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Health Policy. 2009 Sep;92(1):55-64. doi: 10.1016/j.healthpol.2009.02.009. Epub 2009 Mar 26.

The population-level impacts of a national health insurance program and franchise midwife clinics on achievement of prenatal and delivery care standards in the Philippines.

Author information

1
Department of Ambulatory Care and Prevention, Harvard Medical School and Harvard Pilgrim Health Care, 133 Brookline Ave, 6th Floor, Boston, MA 02215, United States. kbackes@fas.harvard.edu

Abstract

OBJECTIVES:

Adequate prenatal and delivery care are vital components of successful maternal health care provision. Starting in 1998, two programs were widely expanded in the Philippines: a national health insurance program (PhilHealth); and a donor-funded franchise of midwife clinics (Well Family Midwife Clinics). This paper examines population-level impacts of these interventions on achievement of minimum standards for prenatal and delivery care.

METHODS:

Data from two waves of the Demographic and Health Surveys, conducted before (1998) and after (2003) scale-up of the interventions, are employed in a pre/post-study design, using longitudinal multivariate logistic and linear regression models.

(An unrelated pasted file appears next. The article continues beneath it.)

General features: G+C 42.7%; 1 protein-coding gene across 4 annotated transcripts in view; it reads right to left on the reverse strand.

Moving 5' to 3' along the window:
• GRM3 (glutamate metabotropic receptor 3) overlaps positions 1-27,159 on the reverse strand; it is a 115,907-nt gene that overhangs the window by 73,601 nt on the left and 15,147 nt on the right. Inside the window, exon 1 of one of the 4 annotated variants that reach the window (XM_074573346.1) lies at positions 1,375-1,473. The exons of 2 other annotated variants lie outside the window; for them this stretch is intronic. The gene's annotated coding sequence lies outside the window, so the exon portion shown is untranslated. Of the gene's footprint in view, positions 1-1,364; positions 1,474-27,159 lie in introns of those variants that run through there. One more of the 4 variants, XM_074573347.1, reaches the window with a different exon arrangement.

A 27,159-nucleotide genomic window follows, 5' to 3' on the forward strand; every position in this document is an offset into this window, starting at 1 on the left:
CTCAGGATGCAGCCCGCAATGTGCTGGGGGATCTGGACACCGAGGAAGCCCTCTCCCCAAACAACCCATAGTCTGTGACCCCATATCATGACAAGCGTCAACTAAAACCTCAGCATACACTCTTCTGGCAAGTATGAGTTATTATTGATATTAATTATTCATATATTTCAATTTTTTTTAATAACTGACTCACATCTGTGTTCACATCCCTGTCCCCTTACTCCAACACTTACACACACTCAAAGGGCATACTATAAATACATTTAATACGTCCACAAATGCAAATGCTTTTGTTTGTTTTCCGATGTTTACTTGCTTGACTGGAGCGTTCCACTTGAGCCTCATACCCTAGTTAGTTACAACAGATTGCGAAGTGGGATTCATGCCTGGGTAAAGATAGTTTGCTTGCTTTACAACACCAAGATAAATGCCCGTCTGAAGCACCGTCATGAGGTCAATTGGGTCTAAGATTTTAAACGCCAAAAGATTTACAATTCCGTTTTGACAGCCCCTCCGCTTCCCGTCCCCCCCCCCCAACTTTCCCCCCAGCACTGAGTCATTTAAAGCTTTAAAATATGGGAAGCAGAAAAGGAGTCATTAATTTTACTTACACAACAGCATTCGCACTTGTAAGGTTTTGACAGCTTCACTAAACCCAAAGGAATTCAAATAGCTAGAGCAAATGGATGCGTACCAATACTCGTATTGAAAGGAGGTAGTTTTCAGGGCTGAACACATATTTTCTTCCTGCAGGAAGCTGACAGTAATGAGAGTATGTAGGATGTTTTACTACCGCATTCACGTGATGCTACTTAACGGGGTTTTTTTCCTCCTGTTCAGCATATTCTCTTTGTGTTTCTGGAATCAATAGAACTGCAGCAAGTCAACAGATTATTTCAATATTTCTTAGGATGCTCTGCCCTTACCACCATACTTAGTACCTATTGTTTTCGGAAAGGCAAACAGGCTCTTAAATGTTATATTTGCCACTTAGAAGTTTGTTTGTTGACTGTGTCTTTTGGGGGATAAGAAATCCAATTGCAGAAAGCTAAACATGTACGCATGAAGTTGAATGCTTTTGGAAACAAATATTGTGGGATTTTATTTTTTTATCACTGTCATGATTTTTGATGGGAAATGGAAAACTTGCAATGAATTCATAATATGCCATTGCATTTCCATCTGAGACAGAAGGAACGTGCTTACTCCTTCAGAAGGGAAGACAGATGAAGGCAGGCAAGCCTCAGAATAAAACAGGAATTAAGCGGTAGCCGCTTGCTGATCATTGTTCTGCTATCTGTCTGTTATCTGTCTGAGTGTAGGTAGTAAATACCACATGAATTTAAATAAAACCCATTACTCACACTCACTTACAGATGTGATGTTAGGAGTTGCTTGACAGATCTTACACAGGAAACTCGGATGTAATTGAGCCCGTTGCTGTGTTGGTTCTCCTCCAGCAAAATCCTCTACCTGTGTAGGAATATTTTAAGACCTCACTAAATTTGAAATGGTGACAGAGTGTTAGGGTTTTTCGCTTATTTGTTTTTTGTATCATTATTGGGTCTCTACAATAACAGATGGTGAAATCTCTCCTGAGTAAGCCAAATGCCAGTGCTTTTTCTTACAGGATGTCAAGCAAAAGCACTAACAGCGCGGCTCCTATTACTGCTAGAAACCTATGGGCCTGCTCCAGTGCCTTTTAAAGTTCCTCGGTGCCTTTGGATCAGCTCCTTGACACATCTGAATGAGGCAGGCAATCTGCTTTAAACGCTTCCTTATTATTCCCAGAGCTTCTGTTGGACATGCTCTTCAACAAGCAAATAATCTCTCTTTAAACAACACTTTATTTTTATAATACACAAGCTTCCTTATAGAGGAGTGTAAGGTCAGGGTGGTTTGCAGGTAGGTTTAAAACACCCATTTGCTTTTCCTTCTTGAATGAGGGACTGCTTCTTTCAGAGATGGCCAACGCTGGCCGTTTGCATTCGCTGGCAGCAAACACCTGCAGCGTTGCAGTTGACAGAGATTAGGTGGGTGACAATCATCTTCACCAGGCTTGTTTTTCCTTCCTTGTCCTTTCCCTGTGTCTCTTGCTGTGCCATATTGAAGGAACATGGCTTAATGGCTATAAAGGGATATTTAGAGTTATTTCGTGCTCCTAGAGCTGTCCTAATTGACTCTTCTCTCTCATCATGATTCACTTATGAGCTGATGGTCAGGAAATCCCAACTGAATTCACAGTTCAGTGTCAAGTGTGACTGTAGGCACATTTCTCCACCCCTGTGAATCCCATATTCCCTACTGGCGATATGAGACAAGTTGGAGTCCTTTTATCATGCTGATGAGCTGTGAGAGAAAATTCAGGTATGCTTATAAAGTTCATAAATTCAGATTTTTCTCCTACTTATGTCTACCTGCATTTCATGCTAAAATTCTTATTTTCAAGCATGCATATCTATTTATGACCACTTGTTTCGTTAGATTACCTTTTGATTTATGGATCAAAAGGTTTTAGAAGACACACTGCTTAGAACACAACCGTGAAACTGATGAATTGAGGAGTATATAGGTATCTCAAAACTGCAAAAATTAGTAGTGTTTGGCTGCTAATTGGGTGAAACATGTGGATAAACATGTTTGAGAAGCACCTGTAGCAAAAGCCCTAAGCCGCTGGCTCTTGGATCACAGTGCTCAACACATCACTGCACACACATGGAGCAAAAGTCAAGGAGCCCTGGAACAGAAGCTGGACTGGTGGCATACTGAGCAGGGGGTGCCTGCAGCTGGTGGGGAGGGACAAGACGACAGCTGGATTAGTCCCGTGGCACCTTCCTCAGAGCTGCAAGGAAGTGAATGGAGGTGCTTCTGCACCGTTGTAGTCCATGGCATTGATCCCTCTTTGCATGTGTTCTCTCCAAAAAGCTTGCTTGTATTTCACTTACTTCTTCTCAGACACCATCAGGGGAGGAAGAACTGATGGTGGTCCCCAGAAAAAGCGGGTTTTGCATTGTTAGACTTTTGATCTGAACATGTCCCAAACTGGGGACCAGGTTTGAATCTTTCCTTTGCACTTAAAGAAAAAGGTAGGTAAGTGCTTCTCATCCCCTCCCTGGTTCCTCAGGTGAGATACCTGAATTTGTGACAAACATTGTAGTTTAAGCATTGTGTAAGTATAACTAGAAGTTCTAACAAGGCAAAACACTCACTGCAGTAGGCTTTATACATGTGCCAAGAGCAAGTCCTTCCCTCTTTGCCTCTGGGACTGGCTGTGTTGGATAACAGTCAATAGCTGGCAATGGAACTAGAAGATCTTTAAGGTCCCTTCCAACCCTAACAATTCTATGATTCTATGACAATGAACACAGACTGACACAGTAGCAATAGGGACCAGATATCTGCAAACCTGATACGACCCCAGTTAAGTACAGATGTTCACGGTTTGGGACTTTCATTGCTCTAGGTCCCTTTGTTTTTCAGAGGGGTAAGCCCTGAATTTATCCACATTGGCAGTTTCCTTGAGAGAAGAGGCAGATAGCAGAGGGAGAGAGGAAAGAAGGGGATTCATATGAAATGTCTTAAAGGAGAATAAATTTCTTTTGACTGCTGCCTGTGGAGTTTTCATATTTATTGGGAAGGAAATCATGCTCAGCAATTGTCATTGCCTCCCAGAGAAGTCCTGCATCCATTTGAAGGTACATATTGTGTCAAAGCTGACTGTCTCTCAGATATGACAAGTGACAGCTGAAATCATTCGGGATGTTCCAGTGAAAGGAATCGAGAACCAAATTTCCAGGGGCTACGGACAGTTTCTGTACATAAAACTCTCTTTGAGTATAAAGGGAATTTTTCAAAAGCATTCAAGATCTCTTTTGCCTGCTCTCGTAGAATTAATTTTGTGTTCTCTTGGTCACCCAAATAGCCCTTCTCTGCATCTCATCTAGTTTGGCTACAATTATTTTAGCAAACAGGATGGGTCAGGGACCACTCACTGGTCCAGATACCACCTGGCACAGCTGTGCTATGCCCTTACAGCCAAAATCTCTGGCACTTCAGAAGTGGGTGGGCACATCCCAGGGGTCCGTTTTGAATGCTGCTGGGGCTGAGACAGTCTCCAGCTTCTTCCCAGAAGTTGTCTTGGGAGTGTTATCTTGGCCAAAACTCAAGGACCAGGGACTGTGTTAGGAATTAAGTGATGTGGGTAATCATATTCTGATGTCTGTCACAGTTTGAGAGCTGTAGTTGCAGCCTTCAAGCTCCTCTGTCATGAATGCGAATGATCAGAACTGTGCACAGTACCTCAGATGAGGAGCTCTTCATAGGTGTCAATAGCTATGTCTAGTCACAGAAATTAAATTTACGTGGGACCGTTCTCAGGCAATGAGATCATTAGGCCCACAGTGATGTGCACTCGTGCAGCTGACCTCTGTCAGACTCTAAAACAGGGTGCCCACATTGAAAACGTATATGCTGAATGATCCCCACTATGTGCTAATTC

RESULTS:

After controlling for demographic and socioeconomic characteristics, the PhilHealth insurance program scale-up was associated with increased odds of receiving at least four prenatal visits (OR 1.04 [95% CI 1.01-1.06]) and receiving a visit during the first trimester of pregnancy (OR 1.03 [95% CI 1.01-1.06]). Exposure to midwife clinics was not associated with significant changes in achievement of prenatal care standards. While both programs were associated with slight increases in the odds of delivery in a health facility, these increases were not statistically significant.

CONCLUSIONS:

These results suggest that expansion of an insurance program with accreditation standards was associated with increases in achievement of minimal standards for prenatal care among women in the Philippines.

PMID:
19327862
PMCID:
PMC2719679
DOI:
10.1016/j.healthpol.2009.02.009
[Indexed for MEDLINE]
Free PMC Article

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